I was really messed up in those days and for some of it I was pretty trashed. But, for all that, some of it still came out good. Miles had a way of getting stuff out of people. Then I went back with him and the band was a bit different with keyboard players. That first group was really open with just guitar.

Then Sco [Scofield] played with us for a while. Me and Sco played together in that band, then I left and Sco did it for a while, then Miles added keyboards and I went back with that band when Sco left. It was still a great vibe but it was a little more structured, which is cool. But I liked the first band which was really open and fun. All of it was great because I got to play with him and Jaco Pastorius and Michael Brecker. It was amazing.

Click here to read Mike Stern: Guitar to the stars . . . and Miles beyond

—Peter Blasevick

T.S.Monk: My Father Thelonious Monk

tSMonkThe great Thelonious Monk would have been 97 years young today, and to celebrate one of the great geniuses of American music, a little something different: a 2013 irockjazz.com interview from with Monk’s son, T. S. Monk, in which the younger musician speaks at length about growing up with an American legend for a father. From the interview with Paul Pennington:


On recognizing his father’s genius

TSM: I kind of concluded that after a while. Of course, he was clearly different than everyone else’s dad. He was a lot more intense it seemed. From every indication I got from the people around him he was a lot more intelligent than everybody else too [laughs]. So I knew something was going on. Adults sometimes don’t know what they’re saying to kids, so if you have people saying to you, ‘Do you know who you your father is’? That’s a crazy question for a six year old, you know. I mean what do you mean ‘Do I know who my father is’? He’s my daddy. So that was very confusing. Of course, they were referring to his musical accomplishments. But I didn’t know anything about that. All I knew is that my father played the piano. Most of my friend’s fathers drove buses and were mailmen and did things like that. So I knew he had something going on. But in terms of trying to convey the magnitude of his genius to a ten year old it’s a silly thing to even try to do.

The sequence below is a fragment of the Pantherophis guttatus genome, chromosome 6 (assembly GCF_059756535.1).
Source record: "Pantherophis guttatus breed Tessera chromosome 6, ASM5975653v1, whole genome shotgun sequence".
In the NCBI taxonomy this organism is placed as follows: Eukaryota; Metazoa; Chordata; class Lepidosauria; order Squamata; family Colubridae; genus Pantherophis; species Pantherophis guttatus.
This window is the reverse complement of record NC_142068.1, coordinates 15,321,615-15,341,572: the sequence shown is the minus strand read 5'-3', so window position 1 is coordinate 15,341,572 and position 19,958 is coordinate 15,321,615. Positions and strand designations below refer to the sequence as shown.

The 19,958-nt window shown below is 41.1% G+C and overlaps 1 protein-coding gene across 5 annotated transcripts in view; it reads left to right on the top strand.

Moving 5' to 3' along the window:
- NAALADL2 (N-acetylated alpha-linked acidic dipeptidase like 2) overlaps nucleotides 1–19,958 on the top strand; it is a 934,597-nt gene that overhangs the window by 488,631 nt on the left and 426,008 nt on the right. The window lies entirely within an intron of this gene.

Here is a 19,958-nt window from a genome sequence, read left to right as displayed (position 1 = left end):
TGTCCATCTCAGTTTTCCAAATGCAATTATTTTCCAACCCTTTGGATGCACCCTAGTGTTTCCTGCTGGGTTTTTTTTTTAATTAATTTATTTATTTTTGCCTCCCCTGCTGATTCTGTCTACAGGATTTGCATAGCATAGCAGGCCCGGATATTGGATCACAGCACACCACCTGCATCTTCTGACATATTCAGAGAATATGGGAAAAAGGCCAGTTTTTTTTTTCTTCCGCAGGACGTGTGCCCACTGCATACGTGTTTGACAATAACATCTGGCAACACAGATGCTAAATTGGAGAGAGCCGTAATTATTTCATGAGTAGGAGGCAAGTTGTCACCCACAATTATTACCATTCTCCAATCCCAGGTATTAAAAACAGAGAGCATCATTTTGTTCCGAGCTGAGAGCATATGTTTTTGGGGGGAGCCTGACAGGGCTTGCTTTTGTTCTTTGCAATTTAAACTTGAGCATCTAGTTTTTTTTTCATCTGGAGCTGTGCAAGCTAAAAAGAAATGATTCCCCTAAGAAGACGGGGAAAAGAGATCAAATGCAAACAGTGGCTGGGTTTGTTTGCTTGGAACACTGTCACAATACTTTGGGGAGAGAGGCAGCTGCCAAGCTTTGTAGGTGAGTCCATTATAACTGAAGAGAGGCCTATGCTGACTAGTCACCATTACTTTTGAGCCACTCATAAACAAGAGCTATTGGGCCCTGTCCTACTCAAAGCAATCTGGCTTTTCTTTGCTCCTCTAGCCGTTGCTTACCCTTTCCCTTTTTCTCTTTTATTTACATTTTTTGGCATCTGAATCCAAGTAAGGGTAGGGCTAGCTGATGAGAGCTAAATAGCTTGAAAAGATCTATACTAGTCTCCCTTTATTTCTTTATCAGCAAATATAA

Click here to read T.S.Monk: My Father Thelonious Monk

—Peter Blasevick

Interview with Harold Mabern about playing with Wes Montgomery

haroldMabernHere is an interesting interview with the great Harold Mabern speaking about his time with Wes Montgomery during Wes’ 1965 tour and his famous “625 Alive” appearance on the BBC. Mabern had some great reflections in his time with Wes, including some insight into Wes’ practicing. Interview by Tim Fitzgerald:

TF: Have you heard that quote where Wes says something like, “I never practice my guitar. From time to time I just open the case and throw in a piece of raw meat?”
HM: Well, I think I heard that quote too, yeah. But no, he practiced. He had a sense of humor too, you know? But he was always practicing. I know for a fact he was always practicing. I’d go out and come by his room and hear him, and I wouldn’t disturb him. He put a lot of time on the instrument.